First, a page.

In todays article Ill ask whether three of this years biggest fallers are now cheap enough to qualify as true bargain buys.
Shares in Vedanta Resources (LSE: VED) have fallen by 50% over the last 12 months. Like its larger peers, the big Indian miner is feeling the effects of low commodity prices and is expected to report a small loss this year. The interim dividend was cancelled and the final payout placed under review.
However, the forecast loss of $236m is pretty small when compared to expected revenue of $11.8bn.
In my view, the real story is about Vedantas high debt levels and its strong free cash flow. During the first half of this year, the group generated free cash flow of $1.3bn. Much of this was used to reduce Vedantas net debt by $0.9bn to $7.5bn.
Vedantas market cap is now only 1.3 times its free cash flow from the last twelve months. Thats extremely cheap. Whats less clear is whether the firm will be able to continue to generate cash and reduce its debt levels.
If it can, then Vedanta could prove to be a very profitable long-term buy, in my view.
UK Mail Group
Market wisdom says that profit warnings come in threes. UK Mail Group (LSE: UKM) delivered its second profit warning this year today, alongside a dismal set of interim results.
Pre-tax profit before exceptional costs was 56% lower than for the same period last year. The interim dividend has been cut by 25% to 5.5p. If the final dividend is also cut by the same amount, then the total dividend for this year will be 16.4p, giving a prospective yield of 5.0%.
However, I wouldnt be too sure of this. The firms message today was that problems with its new automated hub are taking much longer than expected to sort out. Next years profits are now likely to be lower than previously expected. I suspect the ongoing problems could limit the firms performance and its ability to accept extra parcel volumes over the key Christmas period.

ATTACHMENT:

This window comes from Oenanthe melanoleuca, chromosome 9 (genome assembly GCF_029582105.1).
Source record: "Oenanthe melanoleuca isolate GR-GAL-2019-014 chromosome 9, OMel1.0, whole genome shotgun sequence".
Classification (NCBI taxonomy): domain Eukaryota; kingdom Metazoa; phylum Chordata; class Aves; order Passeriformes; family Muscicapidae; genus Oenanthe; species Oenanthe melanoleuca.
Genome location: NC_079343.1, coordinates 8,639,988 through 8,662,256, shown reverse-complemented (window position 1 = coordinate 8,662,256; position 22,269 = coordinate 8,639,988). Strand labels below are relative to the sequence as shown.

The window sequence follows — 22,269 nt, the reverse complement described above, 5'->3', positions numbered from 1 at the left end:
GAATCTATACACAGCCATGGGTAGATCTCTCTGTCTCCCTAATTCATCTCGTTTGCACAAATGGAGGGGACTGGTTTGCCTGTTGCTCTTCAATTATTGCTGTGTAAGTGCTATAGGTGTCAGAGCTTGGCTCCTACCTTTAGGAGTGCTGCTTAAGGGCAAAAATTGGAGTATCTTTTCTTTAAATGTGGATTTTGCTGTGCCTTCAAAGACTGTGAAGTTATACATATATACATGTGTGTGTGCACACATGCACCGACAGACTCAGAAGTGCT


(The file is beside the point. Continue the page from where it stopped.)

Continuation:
On this basis the 10%+ fall in the share price so far today looks justified. My calculations suggest that even after todays falls, the shares are probably trading on around 15 times next years earnings. I think its too early to buy.
Former market darling Monitise (LSE: MONI) has now fallen by 89% in 2015. The company now belongs to a small group of stocks which trade below their net cash value.
Does this mean finally that Monitise is a buy?
There are some encouraging signs. Broker forecasts for the current year suggest that the firm will report a loss of 14.3m this year. Thats a big improvement on three months ago, when a loss of 29.7m was expected.
However, it might be wise to be cautious. Monitise has repeatedly disappointed the market and failed to breakeven. The firms 78m net cash balance will continue to fall and the loss of experienced chief executive Elizabeth Buse is a big disappointment.
Monitise obviously offers a service that people will pay to use. But is it the right product at the right time? Im not sure. In my view, the chances of this stock being a profitable investment are very uncertain.
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Roland Head has no position in any shares mentioned. The Motley Fool UK owns shares of Monitise. We Fools don’t all hold the same opinions, but we all believe that considering a diverse range of insights makes us better investors.